COVID-19 leaving its mark on office designs

Office designs encouraging more physical distancing could become the norm

After the pandemic has passed, its imprint will be left on many office spaces, predicts a Red Deer realtor.

Jordan Krulicki believes the office sector will experience some of the biggest changes when society is back to its new normal.

Clients’ wish lists are already starting to include measures to make it easier for staffers to physically distance, said Krulicki, who is with Red Deer’s Century 21 Advantage Commercial.

A recent group that he toured through a property using FaceTime very much had pandemic-influenced design decisions in mind.

“They were actually discussing what they would need to change with the current office layout I was showing, and how to incorporate better safety measures.

“They were going to go with a little more chopped-up (design), with individual offices as opposed to those communal work areas and such.

“The whole trend of the last few years has been that open-work area, work-share units. But I think we’re going to go back to the older, really chopped-up units.”

New carpet designs with two-metre personal spaces delineated are among the ideas showing up in business communities.

“I think you’re going to see more design elements that just give people that subtle reminder, that, ‘Hey, this is my area and my zone.’”

The design philosophy has been coined the “six-foot office,” and the concept has been getting plenty of news coverage over the past few months.

Global commercial real estate services firm Cushman & Wakefield manages more than 800 million square feet of office space in China and used lessons learned there to create a best-practices guide that is available on its website.

Besides more clearly defining individual workspaces, new six-foot office protocols include walking around an office in a clockwise direction only, as well as replacing desk pads daily and leaving desks clear.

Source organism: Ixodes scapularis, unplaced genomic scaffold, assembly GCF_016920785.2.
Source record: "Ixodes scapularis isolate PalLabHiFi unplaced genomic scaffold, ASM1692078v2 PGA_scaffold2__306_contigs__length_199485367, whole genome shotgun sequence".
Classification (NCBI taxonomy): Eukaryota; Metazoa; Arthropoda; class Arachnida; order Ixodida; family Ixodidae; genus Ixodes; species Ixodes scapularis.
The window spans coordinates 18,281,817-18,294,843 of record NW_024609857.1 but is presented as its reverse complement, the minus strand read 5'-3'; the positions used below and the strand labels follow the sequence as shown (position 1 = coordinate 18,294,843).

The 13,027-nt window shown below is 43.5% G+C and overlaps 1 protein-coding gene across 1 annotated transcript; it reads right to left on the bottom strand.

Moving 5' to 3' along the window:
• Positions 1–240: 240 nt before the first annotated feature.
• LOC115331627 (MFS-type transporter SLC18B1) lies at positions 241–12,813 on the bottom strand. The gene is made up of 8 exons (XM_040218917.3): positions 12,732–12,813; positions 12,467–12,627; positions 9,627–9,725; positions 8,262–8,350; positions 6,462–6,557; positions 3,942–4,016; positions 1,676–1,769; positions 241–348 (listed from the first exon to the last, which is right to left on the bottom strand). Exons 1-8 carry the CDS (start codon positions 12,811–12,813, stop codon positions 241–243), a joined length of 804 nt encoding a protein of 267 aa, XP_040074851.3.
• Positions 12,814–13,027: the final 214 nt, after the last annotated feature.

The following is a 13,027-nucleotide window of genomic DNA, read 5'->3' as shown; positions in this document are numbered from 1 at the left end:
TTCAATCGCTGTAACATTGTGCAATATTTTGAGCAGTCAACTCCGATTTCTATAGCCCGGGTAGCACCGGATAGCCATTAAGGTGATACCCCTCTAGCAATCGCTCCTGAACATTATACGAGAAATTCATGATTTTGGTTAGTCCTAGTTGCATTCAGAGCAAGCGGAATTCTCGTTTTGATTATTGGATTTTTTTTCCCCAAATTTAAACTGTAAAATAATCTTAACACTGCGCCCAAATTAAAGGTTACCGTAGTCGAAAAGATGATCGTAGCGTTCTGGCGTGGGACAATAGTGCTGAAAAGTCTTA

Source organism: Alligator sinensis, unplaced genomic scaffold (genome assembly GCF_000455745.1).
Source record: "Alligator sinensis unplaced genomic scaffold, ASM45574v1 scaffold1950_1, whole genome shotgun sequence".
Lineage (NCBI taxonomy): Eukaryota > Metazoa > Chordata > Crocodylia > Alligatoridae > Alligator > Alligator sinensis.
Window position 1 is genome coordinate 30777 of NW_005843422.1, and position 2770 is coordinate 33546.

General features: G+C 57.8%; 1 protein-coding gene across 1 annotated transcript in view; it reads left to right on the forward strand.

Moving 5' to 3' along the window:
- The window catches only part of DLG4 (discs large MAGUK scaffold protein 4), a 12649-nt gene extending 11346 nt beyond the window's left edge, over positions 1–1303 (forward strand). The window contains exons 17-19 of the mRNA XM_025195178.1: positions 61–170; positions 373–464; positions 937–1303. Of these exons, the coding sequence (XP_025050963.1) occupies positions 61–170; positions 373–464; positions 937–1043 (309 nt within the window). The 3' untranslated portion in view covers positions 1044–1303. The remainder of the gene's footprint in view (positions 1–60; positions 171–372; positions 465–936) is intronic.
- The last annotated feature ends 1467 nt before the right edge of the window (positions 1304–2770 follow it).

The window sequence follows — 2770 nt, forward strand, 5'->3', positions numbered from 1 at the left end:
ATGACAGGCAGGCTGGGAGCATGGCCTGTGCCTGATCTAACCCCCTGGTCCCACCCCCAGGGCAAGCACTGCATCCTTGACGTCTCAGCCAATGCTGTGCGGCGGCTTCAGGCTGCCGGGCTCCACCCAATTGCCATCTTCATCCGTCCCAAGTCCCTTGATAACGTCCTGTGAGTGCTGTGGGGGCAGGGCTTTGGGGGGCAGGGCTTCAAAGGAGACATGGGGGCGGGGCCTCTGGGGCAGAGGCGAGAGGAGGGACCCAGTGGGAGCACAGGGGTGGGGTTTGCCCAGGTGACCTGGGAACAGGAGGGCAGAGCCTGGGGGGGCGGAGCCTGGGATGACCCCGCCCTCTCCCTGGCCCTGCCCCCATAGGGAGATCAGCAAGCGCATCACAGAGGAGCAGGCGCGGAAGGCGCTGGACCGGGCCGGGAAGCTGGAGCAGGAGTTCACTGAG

Krulicki also expects to see businesses doing more to create a welcoming work environment, especially for staffers who may have got a taste of working from home.

“Businesses are going to want to make their properties look as best as possible, and as attractive to people as possible, because you’re competing with someone’s house.

“If they want to attract those high-end employees who will want to be in the office, they’re going to have to spruce it up.”

Red Deer architect George Berry expects clients will be looking at their spaces with new eyes post-pandemic.

“I think the entire way we’re doing things is changing, from the way we’re tendering projects to the design requirements,” said Berry, who owns Berry Architecture and Associates, and has done many local projects, including the new Westpark Middle School.

Berry expects clients will request designs that allow for more physical distancing, such as moving work stations farther apart and installing more dividers.

“Along with circulation patterns and flows around the building, I think we’re definitely going to see some changes,” he said.

More clients will be requesting spaces designed for video and tele-conferencing, he predicts.

Berry set aside a room in his office equipped for video-conferencing about a year ago, when he established a branch in Cranbrook, B.C.

With half his staff working from home during the pandemic, it proved invaluable.

“It was just perfect timing,” he said. “It’s used all the time.

“Yesterday, it was used from about 8 a.m. to 5:30 p.m., when I had my last Zoom meeting.”

Berry agrees that companies will be looking to make their offices more accommodating for staff who, perhaps, got a taste of the comfort of working from home.

“I’m actually doing quite a few renovations right now in Cranbrook and Kimberly for offices to do that.”

One group he is working with fears staff will be reluctant to return to the office.

“But they see the value in bringing them back, so they’re going to do what they have to.

“They’re trying to be more responsive to the workers they have coming into the office. They want to make sure when they do come back, that they are acknowledging they spend a lot of time in there.

“I think they felt they were taking a lot of their staff members for granted.”

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